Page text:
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Resolving the paradox of social standards and export competitiveness

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  • Stephen DeLoach
  • Jayoti Das

Abstract

Over the last decade there has been increasing international pressure on countries to raise 'social standards' (i.e. production standards based on environmental and labor conditions). Currently, the World Trade Organization does not allow countries to impose minimum standards on imports based on environmental or labor standards because it is assumed to undermine competition. There is no consensus in the empirical literature, however, to support this claim. In fact, the evidence suggests that while stronger environmental standards hurt competitiveness, stronger labor standards do the opposite. This paper offers one possible explanation for this paradox. In a simple model of incomplete information, externally imposed standards may either increase or decrease the competitiveness of infant firms from developing countries depending on the degree of complementarity between the standard and the production of high-quality goods.

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File URL: http://www.tandfonline.com/doi/abs/10.1080/09638190802249821
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Bibliographic Info

Article provided by Taylor & Francis Journals in its journal The Journal of International Trade & Economic Development.

Volume (Year): 17 (2008)
Issue (Month): 4 ()
Pages: 467-483

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Handle: RePEc:taf:jitecd:v:17:y:2008:i:4:p:467-483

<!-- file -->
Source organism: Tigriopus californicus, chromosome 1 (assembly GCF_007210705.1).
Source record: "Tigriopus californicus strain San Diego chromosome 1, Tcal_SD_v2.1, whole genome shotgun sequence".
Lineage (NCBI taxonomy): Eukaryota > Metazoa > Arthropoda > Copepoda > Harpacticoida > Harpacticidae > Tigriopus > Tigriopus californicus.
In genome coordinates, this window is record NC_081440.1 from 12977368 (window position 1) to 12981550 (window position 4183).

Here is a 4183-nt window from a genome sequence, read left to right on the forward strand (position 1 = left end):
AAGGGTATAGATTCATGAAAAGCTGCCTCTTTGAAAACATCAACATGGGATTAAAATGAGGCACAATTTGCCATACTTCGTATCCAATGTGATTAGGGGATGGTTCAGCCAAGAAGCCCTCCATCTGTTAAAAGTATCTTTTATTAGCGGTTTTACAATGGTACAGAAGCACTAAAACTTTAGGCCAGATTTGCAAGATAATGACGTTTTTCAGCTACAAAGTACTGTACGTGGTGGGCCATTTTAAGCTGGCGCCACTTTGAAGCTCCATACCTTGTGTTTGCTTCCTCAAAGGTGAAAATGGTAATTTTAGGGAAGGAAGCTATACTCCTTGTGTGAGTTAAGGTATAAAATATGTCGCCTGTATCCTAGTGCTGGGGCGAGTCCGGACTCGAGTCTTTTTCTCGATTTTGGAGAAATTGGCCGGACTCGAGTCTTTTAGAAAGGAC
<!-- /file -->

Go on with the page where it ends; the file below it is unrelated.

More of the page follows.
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Related research

Keywords: asymmetric information; competitiveness; product quality; production standards;

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References

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  1. Chisik, Richard, 2003. "Export industry policy and reputational comparative advantage," Journal of International Economics, Elsevier, vol. 59(2), pages 423-451, March.
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  10. Richard Chisik, 2010. "Reputational Comparative Advantage and Multinational Enterprise," Working Papers 016, Ryerson University, Department of Economics.
  11. Leland, Hayne E, 1979. "Quacks, Lemons, and Licensing: A Theory of Minimum Quality Standards," Journal of Political Economy, University of Chicago Press, vol. 87(6), pages 1328-46, December.
  12. Jayoti Das & Stephen DeLoach, 2003. "Strategic trade policy in the presence of reputation spillovers," The Journal of International Trade & Economic Development, Taylor & Francis Journals, vol. 12(2), pages 101-116.
  13. Eugene Beaulieu & James Gaisford, 2002. "Labour and Environmental Standards: The 'Lemons Problem' in International Trade Policy," The World Economy, Wiley Blackwell, vol. 25(1), pages 59-78, 01.
  14. Uri Ronnen, 1991. "Minimum Quality Standards, Fixed Costs, and Competition," RAND Journal of Economics, The RAND Corporation, vol. 22(4), pages 490-504, Winter.
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